An Institutionalization Effect: The Impact of Mental Hospitalization and Imprisonment on Homicide in the United States, 1934-2001
Bernard E. Harcourt
University of Chicago - Department of Political Science; University of Chicago - Law School
March 1, 2007
Journal of Legal Studies, Vol. 40, 2011
University of Chicago Law & Economics, Olin Working Paper No. 335
University of Chicago, Public Law Working Paper No. 155
Previous research overwhelmingly shows that incarceration led to lower rates of violent crime during the 1990s, but finds no evidence of an effect prior to 1991. This raises what Steven Levitt calls “a real puzzle.” This study offers the solution to that puzzle: the fatal error with prior research is that it used exclusively rates of imprisonment, rather than a measure that combines institutionalization in both prisons and mental hospitals. Using state-level panel data regressions over the period 1934-2001, and controlling for demographic, economic, and criminal justice variables, this study finds a large, robust, and statistically significant relationship between aggregated institutionalization and homicide rates, providing strong evidence of what should now be called an institutionalization effect (rather than merely an incapacitation effect).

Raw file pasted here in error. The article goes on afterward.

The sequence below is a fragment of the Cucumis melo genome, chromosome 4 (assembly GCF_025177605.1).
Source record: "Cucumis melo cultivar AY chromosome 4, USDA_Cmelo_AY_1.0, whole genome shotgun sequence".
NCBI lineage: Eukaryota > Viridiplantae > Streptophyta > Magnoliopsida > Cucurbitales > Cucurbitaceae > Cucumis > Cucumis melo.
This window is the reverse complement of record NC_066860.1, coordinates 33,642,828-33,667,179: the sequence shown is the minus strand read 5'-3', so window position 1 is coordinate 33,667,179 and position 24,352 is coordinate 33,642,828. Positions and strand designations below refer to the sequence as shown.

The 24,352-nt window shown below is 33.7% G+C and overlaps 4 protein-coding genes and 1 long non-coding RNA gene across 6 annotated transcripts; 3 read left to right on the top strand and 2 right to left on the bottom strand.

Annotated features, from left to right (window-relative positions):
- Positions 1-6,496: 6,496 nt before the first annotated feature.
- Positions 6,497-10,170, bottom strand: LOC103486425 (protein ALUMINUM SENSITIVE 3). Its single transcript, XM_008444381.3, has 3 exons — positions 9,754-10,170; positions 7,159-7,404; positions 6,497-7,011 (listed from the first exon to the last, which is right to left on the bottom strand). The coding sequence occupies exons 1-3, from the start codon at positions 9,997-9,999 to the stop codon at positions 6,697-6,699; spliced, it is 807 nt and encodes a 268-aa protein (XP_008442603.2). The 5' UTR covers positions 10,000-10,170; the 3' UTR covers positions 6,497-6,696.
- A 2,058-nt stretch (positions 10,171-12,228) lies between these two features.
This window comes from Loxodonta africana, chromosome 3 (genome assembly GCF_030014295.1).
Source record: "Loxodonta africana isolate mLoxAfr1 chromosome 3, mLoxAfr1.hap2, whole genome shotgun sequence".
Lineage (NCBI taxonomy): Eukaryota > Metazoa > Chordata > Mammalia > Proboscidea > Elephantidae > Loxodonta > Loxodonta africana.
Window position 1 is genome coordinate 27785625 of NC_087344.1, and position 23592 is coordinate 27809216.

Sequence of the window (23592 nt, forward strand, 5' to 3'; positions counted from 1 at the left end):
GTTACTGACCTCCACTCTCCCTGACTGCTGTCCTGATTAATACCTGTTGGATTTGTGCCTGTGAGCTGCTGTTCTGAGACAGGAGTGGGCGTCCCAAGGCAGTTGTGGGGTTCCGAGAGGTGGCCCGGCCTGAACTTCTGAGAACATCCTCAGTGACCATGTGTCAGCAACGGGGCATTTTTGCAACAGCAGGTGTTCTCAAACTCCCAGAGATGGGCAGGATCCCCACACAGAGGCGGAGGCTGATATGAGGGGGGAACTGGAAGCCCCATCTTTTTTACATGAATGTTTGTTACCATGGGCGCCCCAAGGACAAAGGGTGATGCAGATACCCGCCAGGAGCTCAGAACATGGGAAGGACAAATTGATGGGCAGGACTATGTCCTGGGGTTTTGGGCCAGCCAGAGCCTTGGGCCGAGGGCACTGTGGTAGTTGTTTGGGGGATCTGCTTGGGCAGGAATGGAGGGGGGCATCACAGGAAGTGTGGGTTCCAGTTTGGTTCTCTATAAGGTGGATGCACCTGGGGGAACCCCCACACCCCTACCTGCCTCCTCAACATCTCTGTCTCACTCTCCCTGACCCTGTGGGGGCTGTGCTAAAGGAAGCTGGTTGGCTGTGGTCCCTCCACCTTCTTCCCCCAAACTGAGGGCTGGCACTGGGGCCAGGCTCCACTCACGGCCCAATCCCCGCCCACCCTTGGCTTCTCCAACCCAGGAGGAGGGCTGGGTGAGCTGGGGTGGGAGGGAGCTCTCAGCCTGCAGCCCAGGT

Number of Pages in PDF File: 68
Keywords: prison population, mental hospital population, state-level data, mental hospitalization, asylum, mental illness, institutionalization, incarceration, incapacitation, deterrence, incarceration revolution, punishment theory, homicide, structural covariates of homicide, unemployment, executionsworking papers series
Date posted: March 21, 2007 ; Last revised: November 7, 2011
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